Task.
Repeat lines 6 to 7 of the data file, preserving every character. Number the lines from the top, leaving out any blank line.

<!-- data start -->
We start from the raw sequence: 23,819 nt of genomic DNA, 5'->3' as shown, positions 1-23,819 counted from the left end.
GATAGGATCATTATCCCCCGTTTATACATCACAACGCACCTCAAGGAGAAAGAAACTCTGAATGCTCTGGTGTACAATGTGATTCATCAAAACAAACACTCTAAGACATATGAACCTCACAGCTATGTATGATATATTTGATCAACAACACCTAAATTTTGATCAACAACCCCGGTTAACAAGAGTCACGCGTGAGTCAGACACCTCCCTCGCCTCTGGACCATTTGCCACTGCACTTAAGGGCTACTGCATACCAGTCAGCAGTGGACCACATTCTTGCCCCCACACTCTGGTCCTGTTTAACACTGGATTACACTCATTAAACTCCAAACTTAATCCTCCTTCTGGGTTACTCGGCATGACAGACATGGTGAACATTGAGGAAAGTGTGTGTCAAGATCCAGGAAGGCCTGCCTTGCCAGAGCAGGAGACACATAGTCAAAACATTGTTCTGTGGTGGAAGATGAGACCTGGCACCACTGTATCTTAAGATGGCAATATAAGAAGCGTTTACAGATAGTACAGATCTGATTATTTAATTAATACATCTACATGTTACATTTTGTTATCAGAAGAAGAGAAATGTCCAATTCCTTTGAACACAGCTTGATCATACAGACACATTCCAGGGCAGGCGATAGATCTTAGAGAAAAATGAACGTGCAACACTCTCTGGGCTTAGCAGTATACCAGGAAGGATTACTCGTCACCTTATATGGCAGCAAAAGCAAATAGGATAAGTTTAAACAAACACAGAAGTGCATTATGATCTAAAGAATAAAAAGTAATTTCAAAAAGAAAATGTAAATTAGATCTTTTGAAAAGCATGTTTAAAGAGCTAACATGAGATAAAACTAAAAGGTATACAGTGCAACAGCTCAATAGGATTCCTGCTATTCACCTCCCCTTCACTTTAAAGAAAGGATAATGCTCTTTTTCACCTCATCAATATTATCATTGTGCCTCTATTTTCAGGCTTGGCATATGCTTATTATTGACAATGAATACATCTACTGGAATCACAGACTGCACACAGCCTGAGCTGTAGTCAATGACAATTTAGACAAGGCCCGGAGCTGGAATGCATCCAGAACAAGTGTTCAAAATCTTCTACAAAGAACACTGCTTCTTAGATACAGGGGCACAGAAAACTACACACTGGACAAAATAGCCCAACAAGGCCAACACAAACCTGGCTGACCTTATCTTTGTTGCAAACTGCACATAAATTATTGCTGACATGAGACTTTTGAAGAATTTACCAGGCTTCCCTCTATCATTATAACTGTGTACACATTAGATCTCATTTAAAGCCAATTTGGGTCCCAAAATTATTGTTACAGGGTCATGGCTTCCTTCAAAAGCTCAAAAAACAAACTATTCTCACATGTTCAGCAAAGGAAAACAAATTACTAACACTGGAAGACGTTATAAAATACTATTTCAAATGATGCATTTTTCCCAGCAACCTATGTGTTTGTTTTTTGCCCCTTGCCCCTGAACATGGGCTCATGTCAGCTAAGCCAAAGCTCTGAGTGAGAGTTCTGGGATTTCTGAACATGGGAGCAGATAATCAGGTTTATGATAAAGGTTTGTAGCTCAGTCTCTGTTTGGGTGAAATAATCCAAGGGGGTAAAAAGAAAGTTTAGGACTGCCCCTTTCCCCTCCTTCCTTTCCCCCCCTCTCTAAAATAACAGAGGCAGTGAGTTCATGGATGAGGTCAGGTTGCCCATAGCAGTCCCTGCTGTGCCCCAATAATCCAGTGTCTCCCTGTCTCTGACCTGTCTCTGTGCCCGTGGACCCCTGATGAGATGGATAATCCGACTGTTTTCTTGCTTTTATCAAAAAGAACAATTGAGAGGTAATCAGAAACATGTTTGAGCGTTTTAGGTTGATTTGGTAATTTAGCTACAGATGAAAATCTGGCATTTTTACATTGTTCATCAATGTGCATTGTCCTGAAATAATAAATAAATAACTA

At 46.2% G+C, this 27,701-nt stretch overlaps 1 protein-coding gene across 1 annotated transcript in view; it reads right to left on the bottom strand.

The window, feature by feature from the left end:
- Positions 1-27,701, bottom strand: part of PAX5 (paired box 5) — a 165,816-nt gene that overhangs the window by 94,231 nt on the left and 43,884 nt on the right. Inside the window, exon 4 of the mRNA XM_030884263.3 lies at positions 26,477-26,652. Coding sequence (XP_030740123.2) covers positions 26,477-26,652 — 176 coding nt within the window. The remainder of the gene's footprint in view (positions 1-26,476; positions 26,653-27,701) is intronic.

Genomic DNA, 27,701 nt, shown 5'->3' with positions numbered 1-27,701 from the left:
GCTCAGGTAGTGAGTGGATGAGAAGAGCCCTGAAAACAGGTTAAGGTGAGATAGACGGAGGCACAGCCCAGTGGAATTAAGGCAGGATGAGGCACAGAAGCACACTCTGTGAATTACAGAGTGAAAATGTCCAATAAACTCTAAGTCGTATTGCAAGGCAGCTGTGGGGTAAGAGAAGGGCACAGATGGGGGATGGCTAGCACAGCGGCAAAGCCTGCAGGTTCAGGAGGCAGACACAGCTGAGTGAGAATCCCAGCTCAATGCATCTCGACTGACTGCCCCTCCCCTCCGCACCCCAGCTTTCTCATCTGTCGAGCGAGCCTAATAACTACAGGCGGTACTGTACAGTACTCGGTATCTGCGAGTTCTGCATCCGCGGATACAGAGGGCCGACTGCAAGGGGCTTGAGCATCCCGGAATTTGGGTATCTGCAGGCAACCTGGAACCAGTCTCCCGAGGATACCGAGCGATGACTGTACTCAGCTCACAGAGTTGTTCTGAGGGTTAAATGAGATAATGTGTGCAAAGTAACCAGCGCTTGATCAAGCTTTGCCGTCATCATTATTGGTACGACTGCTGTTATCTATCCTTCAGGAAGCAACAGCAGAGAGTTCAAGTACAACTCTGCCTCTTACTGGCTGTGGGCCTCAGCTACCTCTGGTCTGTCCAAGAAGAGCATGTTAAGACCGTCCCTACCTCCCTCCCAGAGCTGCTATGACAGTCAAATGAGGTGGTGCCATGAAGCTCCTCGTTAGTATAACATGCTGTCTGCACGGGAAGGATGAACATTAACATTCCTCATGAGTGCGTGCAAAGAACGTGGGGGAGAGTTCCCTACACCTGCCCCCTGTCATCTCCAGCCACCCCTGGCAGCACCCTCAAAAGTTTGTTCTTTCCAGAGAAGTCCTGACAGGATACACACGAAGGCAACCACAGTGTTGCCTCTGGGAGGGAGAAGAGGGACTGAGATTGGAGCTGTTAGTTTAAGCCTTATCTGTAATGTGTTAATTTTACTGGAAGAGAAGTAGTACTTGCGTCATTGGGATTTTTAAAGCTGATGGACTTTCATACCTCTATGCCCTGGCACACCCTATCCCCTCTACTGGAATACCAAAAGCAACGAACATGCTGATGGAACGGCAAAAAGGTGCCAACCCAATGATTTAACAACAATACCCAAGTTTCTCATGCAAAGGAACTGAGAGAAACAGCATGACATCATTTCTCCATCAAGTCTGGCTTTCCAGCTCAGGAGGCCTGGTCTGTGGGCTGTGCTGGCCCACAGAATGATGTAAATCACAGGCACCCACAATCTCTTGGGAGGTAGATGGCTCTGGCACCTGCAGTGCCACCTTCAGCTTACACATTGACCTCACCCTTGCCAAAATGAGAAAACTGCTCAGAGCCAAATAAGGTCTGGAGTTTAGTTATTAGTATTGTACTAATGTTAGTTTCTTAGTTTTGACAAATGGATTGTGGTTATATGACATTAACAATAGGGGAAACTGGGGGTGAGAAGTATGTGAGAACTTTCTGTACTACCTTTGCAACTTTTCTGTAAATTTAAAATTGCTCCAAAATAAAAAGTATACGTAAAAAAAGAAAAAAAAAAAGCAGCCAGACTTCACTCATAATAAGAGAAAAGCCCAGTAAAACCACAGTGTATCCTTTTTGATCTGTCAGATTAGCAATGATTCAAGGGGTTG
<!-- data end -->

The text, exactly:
Genomic DNA, 27,701 nt, shown 5'->3' with positions numbered 1-27,701 from the left:
GCTCAGGTAGTGAGTGGATGAGAAGAGCCCTGAAAACAGGTTAAGGTGAGATAGACGGAGGCACAGCCCAGTGGAATTAAGGCAGGATGAGGCACAGAAGCACACTCTGTGAATTACAGAGTGAAAATGTCCAATAAACTCTAAGTCGTATTGCAAGGCAGCTGTGGGGTAAGAGAAGGGCACAGATGGGGGATGGCTAGCACAGCGGCAAAGCCTGCAGGTTCAGGAGGCAGACACAGCTGAGTGAGAATCCCAGCTCAATGCATCTCGACTGACTGCCCCTCCCCTCCGCACCCCAGCTTTCTCATCTGTCGAGCGAGCCTAATAACTACAGGCGGTACTGTACAGTACTCGGTATCTGCGAGTTCTGCATCCGCGGATACAGAGGGCCGACTGCAAGGGGCTTGAGCATCCCGGAATTTGGGTATCTGCAGGCAACCTGGAACCAGTCTCCCGAGGATACCGAGCGATGACTGTACTCAGCTCACAGAGTTGTTCTGAGGGTTAAATGAGATAATGTGTGCAAAGTAACCAGCGCTTGATCAAGCTTTGCCGTCATCATTATTGGTACGACTGCTGTTATCTATCCTTCAGGAAGCAACAGCAGAGAGTTCAAGTACAACTCTGCCTCTTACTGGCTGTGGGCCTCAGCTACCTCTGGTCTGTCCAAGAAGAGCATGTTAAGACCGTCCCTACCTCCCTCCCAGAGCTGCTATGACAGTCAAATGAGGTGGTGCCATGAAGCTCCTCGTTAGTATAACATGCTGTCTGCACGGGAAGGATGAACATTAACATTCCTCATGAGTGCGTGCAAAGAACGTGGGGGAGAGTTCCCTACACCTGCCCCCTGTCATCTCCAGCCACCCCTGGCAGCACCCTCAAAAGTTTGTTCTTTCCAGAGAAGTCCTGACAGGATACACACGAAGGCAACCACAGTGTTGCCTCTGGGAGGGAGAAGAGGGACTGAGATTGGAGCTGTTAGTTTAAGCCTTATCTGTAATGTGTTAATTTTACTGGAAGAGAAGTAGTACTTGCGTCATTGGGATTTTTAAAGCTGATGGACTTTCATACCTCTATGCCCTGGCACACCCTATCCCCTCTACTGGAATACCAAAAGCAACGAACATGCTGATGGAACGGCAAAAAGGTGCCAACCCAATGATTTAACAACAATACCCAAGTTTCTCATGCAAAGGAACTGAGAGAAACAGCATGACATCATTTCTCCATCAAGTCTGGCTTTCCAGCTCAGGAGGCCTGGTCTGTGGGCTGTGCTGGCCCACAGAATGATGTAAATCACAGGCACCCACAATCTCTTGGGAGGTAGATGGCTCTGGCACCTGCAGTGCCACCTTCAGCTTACACATTGACCTCACCCTTGCCAAAATGAGAAAACTGCTCAGAGCCAAATAAGGTCTGGAGTTTAGTTATTAGTATTGTACTAATGTTAGTTTCTTAGTTTTGACAAATGGATTGTGGTTATATGACATTAACAATAGGGGAAACTGGGGGTGAGAAGTATGTGAGAACTTTCTGTACTACCTTTGCAACTTTTCTGTAAATTTAAAATTGCTCCAAAATAAAAAGTATACGTAAAAAAAGAAAAAAAAAAAGCAGCCAGACTTCACTCATAATAAGAGAAAAGCCCAGTAAAACCACAGTGTATCCTTTTTGATCTGTCAGATTAGCAATGATTCAAGGGGTTG